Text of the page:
Bass said all factors indicate the housing outlook for Hays County and the Austin region is strong, and she does not anticipate the market slowing anytime this year.

“I do think it’s still extremely competitive and hard to find a house in certain price points in our market, and that’s probably not going to change in the next many years,” she said. “Something’s got to give at some point with our property taxes. The problem is, we’re growing so fast.”

Additional reporting by Caitlin Peronne and Amy Denney

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  1. Protesting the valuations is only treating a symptom to a much larger problem. It’s a temporary fix.

    I hope you write a new article outlining what actually drives the property tax increases, and that’s DEBT & SPENDING.

    Right now, as local elected and appointed representatives prepare to set the new tax rates for the year, they know our appraisal values have increased. They also know the tax revenues generated from the taxes which they levy on us will still increase even if they set the new tax rate to the same rate at which they set it last year. (Not only have our valuations increased, we are also seeing the tax base is growing quickly — in other words, more people are moving here and more are contributing to the kitty.)

    Our taxing units (school boards, county, cities, MUD’s, ESD’s, etc.) can choose to LOWER the tax rate to help give us much needed property tax relief. The power is in their hands. The board members of our taxing units control the budgets, the debt load we must bear and local spending. They are required by law to set the new tax rate each year, every year. As part of the Truth in Taxation process, each board/tax unit must schedule a public meeting to discuss the budget and proposed tax rate.

    Now is the time to speak up. Show up to these meetings. Write to your board member representatives and trustees today to let them know that YOU KNOW they can LOWER our tax rates. Tell them that you are well aware that THEY are the ones who are choosing to increase our property taxes. The Central Appraisal District is NOT the entity responsible for our increasing property taxes!!!

    When local politicians brag that they are “leaving the tax rate the same”, they know full well they are setting a NEW rate (even though it may be the same rate at which they set it last year) which will result in INCREASING OUR TAXES.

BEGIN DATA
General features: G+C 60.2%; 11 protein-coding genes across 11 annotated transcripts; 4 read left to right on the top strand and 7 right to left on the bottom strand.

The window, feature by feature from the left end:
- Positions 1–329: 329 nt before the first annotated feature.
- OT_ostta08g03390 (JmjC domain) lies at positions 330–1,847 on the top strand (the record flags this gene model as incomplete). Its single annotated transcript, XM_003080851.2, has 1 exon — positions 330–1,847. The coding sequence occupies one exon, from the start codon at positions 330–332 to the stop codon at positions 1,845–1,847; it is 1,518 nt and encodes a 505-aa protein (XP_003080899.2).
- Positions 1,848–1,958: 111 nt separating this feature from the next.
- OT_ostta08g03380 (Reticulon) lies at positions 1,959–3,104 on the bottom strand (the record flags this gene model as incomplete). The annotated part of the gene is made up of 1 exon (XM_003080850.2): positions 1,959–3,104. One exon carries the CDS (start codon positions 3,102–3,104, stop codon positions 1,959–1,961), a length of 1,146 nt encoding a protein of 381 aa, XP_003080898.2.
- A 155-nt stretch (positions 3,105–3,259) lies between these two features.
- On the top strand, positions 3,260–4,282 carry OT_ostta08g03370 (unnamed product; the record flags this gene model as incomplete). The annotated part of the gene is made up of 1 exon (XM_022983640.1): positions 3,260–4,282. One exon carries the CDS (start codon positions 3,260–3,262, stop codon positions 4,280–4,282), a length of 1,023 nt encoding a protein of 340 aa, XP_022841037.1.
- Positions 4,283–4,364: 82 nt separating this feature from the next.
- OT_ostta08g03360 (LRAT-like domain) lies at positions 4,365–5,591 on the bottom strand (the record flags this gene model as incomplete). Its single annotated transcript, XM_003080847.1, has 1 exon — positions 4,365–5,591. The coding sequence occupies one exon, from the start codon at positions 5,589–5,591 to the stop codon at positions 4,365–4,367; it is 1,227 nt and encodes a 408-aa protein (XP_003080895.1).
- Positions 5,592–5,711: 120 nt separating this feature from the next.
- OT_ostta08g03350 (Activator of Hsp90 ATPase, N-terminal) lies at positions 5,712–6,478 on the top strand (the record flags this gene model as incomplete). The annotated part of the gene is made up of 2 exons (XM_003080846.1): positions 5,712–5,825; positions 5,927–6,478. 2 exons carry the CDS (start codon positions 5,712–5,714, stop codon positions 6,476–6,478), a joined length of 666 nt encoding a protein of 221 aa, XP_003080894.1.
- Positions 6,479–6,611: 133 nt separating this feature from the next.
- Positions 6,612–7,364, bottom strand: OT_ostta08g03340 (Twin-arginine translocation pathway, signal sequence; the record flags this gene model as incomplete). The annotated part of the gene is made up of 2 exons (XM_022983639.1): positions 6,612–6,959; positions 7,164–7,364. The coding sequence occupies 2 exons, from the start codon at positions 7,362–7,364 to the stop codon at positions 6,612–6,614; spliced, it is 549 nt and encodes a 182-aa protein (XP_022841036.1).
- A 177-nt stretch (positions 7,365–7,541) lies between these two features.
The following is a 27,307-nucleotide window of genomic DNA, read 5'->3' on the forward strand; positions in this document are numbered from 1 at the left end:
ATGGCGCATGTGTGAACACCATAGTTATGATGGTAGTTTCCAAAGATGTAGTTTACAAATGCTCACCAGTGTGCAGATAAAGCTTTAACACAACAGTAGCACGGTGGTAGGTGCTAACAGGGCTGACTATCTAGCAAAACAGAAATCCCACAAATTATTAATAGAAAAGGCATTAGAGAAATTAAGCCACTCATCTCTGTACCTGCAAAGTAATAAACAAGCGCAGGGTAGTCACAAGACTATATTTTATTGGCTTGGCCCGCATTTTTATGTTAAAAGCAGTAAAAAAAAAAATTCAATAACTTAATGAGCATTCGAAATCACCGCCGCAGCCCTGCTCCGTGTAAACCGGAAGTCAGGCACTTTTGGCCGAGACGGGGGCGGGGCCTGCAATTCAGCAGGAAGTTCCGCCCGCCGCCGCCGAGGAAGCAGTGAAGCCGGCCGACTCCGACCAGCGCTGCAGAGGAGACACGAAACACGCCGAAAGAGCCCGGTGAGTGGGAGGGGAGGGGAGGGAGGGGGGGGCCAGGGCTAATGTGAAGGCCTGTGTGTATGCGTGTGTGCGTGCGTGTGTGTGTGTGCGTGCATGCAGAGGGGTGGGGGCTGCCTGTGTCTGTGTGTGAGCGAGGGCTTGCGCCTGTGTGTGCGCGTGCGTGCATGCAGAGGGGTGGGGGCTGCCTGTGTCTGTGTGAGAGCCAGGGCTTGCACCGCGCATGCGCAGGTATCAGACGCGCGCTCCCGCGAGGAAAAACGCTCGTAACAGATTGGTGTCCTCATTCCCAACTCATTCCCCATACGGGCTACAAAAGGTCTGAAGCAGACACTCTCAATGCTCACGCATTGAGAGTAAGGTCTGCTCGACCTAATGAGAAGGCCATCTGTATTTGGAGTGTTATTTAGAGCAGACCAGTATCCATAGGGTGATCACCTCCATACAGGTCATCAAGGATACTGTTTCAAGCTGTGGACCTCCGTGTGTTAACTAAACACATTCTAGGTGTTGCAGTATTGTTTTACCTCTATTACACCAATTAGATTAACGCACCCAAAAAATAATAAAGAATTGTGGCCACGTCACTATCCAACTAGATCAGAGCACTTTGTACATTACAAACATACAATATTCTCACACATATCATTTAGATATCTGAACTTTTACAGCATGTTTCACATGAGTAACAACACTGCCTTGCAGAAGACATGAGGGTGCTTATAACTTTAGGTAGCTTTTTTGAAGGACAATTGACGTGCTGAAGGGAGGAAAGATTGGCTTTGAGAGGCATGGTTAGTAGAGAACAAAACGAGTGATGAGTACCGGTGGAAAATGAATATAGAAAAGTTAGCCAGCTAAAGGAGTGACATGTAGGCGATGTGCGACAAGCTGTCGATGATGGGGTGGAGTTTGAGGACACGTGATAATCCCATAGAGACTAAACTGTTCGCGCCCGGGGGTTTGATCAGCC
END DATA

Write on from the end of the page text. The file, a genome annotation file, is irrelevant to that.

DON’T LET THEM GET AWAY WITH THIS.

    They try to blame “growth”, but it is clear that we don’t have a revenue problem, we have a debt and spending problem.

    To find out which tax units affect you, simply look on your most recent appraisal or tax bill.

    If you live in Hays County, then you all pay property taxes to the county. Here are your board representatives (aka Hays County Commissioner’s Court) who are responsible for increasing the county portion of your taxes:

    Hays County Commissioners:

    Debbie Ingalsbe (Pct 1): debbiei@co.hays.tx.us
    Mark Jones (Pct 2) : mark.jones@co.hays.tx.us
    Lon Shell (Pct 3): lon.shell@co.hays.tx.us
    Will Conley (running for county judge but stepped down as Pct 3 commish) – will.conley@co.hays.tx.us
    Ray Whisenant (Pct 4) – ray.whisenant@co.hays.tx.us

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Marie Albiges
Marie Albiges was the editor for the San Marcos, Buda and Kyle edition of Community Impact Newspaper. She covered San Marcos City Council, San Marcos CISD and Hays County Commissioners Court. Marie previously reported for the Central Austin edition. Marie moved to Austin from Williamsburg, Va. in 2016 and was born in France. She has since moved on from Community Impact in May 2018.